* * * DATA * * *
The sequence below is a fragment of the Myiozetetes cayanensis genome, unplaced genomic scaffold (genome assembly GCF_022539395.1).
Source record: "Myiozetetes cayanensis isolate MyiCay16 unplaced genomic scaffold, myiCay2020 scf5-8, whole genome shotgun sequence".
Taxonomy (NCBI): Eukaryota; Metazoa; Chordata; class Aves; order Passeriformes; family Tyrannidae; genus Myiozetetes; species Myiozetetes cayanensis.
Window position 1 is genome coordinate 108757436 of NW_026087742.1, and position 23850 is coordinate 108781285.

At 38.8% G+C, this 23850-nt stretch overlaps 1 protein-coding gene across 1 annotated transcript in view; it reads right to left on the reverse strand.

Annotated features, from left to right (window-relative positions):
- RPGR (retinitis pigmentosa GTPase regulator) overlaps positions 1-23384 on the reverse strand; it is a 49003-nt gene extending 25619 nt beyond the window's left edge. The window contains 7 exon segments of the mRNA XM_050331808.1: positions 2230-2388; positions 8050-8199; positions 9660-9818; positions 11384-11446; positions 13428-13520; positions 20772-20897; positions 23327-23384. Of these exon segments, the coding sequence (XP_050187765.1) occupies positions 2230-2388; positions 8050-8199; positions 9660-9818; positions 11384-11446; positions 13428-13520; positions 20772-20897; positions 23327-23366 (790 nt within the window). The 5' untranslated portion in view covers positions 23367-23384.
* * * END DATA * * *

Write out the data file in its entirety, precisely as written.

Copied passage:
The sequence below is a fragment of the Myiozetetes cayanensis genome, unplaced genomic scaffold (genome assembly GCF_022539395.1).
Source record: "Myiozetetes cayanensis isolate MyiCay16 unplaced genomic scaffold, myiCay2020 scf5-8, whole genome shotgun sequence".
Taxonomy (NCBI): Eukaryota; Metazoa; Chordata; class Aves; order Passeriformes; family Tyrannidae; genus Myiozetetes; species Myiozetetes cayanensis.
Window position 1 is genome coordinate 108757436 of NW_026087742.1, and position 23850 is coordinate 108781285.

At 38.8% G+C, this 23850-nt stretch overlaps 1 protein-coding gene across 1 annotated transcript in view; it reads right to left on the reverse strand.

Annotated features, from left to right (window-relative positions):
- RPGR (retinitis pigmentosa GTPase regulator) overlaps positions 1-23384 on the reverse strand; it is a 49003-nt gene extending 25619 nt beyond the window's left edge. The window contains 7 exon segments of the mRNA XM_050331808.1: positions 2230-2388; positions 8050-8199; positions 9660-9818; positions 11384-11446; positions 13428-13520; positions 20772-20897; positions 23327-23384. Of these exon segments, the coding sequence (XP_050187765.1) occupies positions 2230-2388; positions 8050-8199; positions 9660-9818; positions 11384-11446; positions 13428-13520; positions 20772-20897; positions 23327-23366 (790 nt within the window). The 5' untranslated portion in view covers positions 23367-23384.